Buon Ma Thuot, Vietnam – March 15th, 2017 – Climate change has been affecting Vietnamese coffee industry for nearly a decade and is finally conceded on a state level as a real threat to the country’s economy. That was one of the central issues discussed at the International Workshop “Development of Vietnam Coffee Industry Adapting to Climate Change and International Integration” organized by the Central Highlands Steering Committee, Ministry of Agriculture and Rural Development and Peoples Committee of Dak Lak in Buon Ma Thuot on March 13, 2017 and attended by a few hundred delegates from roasting companies, farming associations, banks, scientific institutions and state departments. The chairing board included Mr. Dieu
“Vietnamese coffee can’t be a world brand if we keep selling beans in big unnamed sacks”
This harsh remark by the workshop chairman, the Deputy Minister of Agriculture Mr. Ha Cong Tuan revealed the essence of another big issue. Being the second largest coffee exporter in the world, Vietnam remains unknown to international coffee consumers who start their morning with a cup of branded coffee made
But what’s the use of replanting trees and creating a coffee brand for Vietnam if drastically changing climate ruins the yields by draughts, soil degradation, nematodes, and new species of pests? The consequences of the climate change for the coffee farming have been presented in
As a matter of fact, all the above-mentioned solutions have been implemented by the HRNS Foundation for the last decade.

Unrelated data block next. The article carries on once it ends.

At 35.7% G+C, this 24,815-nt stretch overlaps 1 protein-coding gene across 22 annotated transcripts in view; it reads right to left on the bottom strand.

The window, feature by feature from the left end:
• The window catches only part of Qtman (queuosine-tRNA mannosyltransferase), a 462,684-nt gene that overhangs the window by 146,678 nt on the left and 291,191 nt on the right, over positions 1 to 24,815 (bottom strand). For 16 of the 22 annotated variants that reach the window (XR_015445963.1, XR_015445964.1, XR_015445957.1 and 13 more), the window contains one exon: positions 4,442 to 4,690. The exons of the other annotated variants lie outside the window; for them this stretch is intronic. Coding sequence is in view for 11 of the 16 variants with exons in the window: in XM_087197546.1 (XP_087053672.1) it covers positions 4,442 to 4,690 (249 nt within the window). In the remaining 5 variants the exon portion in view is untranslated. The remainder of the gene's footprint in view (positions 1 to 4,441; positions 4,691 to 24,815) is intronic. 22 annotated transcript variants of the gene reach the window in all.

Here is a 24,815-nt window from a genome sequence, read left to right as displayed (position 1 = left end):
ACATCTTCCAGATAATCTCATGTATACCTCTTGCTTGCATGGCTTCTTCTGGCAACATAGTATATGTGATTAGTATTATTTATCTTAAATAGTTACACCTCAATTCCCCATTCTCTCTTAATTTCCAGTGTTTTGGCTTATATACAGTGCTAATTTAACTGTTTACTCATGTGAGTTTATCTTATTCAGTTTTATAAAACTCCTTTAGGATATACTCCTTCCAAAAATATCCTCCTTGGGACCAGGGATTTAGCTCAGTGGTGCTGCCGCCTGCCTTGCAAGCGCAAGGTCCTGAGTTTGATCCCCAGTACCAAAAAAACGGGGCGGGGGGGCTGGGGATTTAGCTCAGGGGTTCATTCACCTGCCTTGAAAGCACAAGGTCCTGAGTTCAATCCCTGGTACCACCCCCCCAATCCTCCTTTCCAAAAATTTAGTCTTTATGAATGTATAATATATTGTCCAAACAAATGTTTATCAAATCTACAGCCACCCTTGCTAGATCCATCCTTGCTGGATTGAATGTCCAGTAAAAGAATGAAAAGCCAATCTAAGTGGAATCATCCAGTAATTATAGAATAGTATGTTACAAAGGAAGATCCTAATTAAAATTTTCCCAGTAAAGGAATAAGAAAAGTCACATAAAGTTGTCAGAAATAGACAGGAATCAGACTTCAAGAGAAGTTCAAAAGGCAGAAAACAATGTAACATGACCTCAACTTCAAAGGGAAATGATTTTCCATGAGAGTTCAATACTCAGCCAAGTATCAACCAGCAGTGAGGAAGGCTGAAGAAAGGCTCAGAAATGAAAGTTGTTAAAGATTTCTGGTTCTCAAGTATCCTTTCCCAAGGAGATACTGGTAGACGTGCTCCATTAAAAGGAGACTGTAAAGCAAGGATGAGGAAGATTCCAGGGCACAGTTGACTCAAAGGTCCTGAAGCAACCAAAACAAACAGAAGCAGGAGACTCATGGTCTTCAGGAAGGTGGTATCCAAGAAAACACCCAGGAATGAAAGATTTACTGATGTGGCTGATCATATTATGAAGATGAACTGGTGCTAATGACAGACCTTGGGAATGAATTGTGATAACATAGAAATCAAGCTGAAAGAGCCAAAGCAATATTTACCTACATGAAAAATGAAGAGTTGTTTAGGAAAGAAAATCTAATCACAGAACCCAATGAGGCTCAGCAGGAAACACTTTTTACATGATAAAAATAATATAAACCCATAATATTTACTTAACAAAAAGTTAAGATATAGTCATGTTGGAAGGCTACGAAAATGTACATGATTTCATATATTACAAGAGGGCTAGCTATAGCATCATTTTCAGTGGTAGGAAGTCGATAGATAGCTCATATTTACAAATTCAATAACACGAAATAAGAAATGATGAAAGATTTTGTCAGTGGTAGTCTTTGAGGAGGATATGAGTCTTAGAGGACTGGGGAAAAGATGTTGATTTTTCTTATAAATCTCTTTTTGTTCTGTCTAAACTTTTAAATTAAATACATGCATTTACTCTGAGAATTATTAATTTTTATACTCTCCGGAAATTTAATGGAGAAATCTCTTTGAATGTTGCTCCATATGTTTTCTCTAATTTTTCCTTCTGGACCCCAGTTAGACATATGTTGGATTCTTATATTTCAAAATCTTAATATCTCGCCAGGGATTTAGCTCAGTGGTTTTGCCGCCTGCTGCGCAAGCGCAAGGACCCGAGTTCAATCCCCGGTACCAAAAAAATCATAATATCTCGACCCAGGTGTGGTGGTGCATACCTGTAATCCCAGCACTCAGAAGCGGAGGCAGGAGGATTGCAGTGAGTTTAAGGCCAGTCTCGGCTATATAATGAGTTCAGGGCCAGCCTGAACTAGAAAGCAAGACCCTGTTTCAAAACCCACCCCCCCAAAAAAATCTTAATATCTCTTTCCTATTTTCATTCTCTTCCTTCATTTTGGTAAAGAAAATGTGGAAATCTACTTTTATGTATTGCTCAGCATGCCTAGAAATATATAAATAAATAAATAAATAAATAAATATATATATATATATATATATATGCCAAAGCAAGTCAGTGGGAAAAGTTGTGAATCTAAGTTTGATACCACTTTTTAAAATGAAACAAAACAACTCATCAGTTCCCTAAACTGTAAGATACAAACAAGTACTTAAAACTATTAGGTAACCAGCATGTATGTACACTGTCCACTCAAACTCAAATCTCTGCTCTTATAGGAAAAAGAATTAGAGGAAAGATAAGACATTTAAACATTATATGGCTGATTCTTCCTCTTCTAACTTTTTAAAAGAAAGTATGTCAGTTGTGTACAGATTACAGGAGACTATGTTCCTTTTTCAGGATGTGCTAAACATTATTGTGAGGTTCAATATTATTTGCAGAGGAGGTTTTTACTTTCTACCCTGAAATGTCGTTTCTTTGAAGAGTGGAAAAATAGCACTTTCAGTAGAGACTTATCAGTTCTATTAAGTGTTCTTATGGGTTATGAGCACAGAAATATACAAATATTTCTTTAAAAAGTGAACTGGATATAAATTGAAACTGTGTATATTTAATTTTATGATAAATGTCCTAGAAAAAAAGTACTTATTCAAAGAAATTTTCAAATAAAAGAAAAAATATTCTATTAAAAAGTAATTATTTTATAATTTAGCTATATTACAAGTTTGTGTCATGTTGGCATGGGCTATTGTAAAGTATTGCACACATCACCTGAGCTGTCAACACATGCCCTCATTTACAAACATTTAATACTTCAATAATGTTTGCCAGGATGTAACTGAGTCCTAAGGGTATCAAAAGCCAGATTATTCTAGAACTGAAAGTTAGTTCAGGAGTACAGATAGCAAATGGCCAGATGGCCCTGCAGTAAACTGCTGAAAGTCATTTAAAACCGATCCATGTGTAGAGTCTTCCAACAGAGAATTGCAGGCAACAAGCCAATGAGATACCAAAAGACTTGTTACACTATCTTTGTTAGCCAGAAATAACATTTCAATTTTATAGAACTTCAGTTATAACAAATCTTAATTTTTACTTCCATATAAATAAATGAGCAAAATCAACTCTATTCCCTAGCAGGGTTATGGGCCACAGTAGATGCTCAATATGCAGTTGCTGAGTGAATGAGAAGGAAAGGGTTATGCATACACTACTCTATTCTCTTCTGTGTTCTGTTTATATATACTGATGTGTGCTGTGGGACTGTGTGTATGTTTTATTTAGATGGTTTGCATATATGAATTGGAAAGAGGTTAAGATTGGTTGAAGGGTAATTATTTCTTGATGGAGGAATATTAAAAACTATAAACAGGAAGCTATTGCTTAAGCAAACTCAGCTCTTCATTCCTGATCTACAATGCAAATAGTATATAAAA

The Regional Manager of Hanns R. Neumann Stiftung Dave D’haeze shared the results of the Foundation’s research conducted within coffee&climate in the Central Highlands, which confirm WASI’s observations. Due to immediate interventions through the Nestle/Swiss Agency for Development and Cooperation program HRNS has started quantifying the impact of changing irrigation volumes for coffee, from actual state to best practices by high-resolution monitoring of weather and water variables as well as educating local stakeholders about the advanced water monitoring technology. Mr. D’haeze also introduced a recent pilot project run by HRNS to address expected water scarcity issue by implementing a new system called Managed Aquifer Recharge (MAR). The system is meant to be installed at farms and bring excessive water from slopes of farmlands back to the wells through special filters. First filtering tanks and drainages have been assembled at a few households last week. HRNS experts will carefully monitor the quality of filtered water. The report and action plan of HRNS was greatly appreciated by the participants of the workshop and initiated a hot discussion at the backroom during the coffee break.